World War II was a *lot* of broken windows. The problem is that enforced idleness diminishes wealth just as much as destruction does. If labor were not walled off from natural oppoftunities, people would freely produce for themselves, and a people who tried to give them “jobs” would find few people wanting job.

      The United States and its predecessor colonies were like that in early times, and people who wanted to be served called it “a labor shortage.”

      The natural ratio of producers to consumers is two hands per mouth.

      • RogerMcKinney

        That’s a very poor understanding of economics. A “producer” with no capital but his “two hands” cannot produce enough to even support himself, let alone a family. Production has always and everywhere required capital, if nothing more than a stick to plow the ground and savings to keep the farmer alive until the harvest.

        There was no “forced” idleness in the Great Depression. The previous boom had caused a great deal of bad investment that caused massive amounts of capital needed for production to become worthless. When capital is destroyed, workers who depended upon it for jobs lose those jobs.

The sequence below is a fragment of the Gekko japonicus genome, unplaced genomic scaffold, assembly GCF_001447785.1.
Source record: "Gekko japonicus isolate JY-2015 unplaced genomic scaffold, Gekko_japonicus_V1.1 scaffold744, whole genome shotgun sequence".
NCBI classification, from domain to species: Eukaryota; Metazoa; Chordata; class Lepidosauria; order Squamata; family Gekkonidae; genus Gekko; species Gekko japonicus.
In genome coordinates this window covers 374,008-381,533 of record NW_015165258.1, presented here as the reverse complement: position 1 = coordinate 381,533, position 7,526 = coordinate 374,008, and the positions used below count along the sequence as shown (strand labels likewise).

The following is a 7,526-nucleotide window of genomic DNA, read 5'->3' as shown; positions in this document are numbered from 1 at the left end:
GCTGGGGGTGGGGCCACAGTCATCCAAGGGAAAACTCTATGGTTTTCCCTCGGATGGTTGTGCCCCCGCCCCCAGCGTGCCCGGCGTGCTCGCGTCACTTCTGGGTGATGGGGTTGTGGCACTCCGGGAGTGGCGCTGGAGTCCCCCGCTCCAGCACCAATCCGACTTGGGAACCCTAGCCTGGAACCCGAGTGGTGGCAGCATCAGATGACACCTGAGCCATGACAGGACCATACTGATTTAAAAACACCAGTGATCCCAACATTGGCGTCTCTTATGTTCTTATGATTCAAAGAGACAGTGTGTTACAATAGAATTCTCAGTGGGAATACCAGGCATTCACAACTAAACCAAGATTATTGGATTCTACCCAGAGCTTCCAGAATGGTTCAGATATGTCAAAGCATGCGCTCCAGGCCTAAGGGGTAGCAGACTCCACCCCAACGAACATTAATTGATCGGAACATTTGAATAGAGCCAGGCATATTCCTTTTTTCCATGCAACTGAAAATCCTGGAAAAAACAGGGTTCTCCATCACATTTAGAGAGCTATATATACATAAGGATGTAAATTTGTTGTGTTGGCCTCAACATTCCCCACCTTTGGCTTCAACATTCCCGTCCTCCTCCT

WWII did not rebuild that capital. Only savings can do that. WWII just destroyed even greater amounts of capital.

        • Dan Sullivan

          You seem to have bought into Marx’s definition of capital, which confounds land with capital. To the classical liberals, capital was products of labor used to aid future production, and land was all of nature. A person with land and no capital might have no idleness, he has the means to produce wealth for himself.

          As for the ad hominem comment about my “very poor understanding of economics,” I will let the real estate editor of *Fortune* respond:

          “Sullivan has made several studies of the financial impact of higher land taxes on property owners, and speaks at meetings of Pittsburgh neighborhood and business groups to spread the incentive-tax doctrine. Such efforts are crucial. Few people, even among public officials and real estate executives, understand the nature of the tax and its economic ripples.”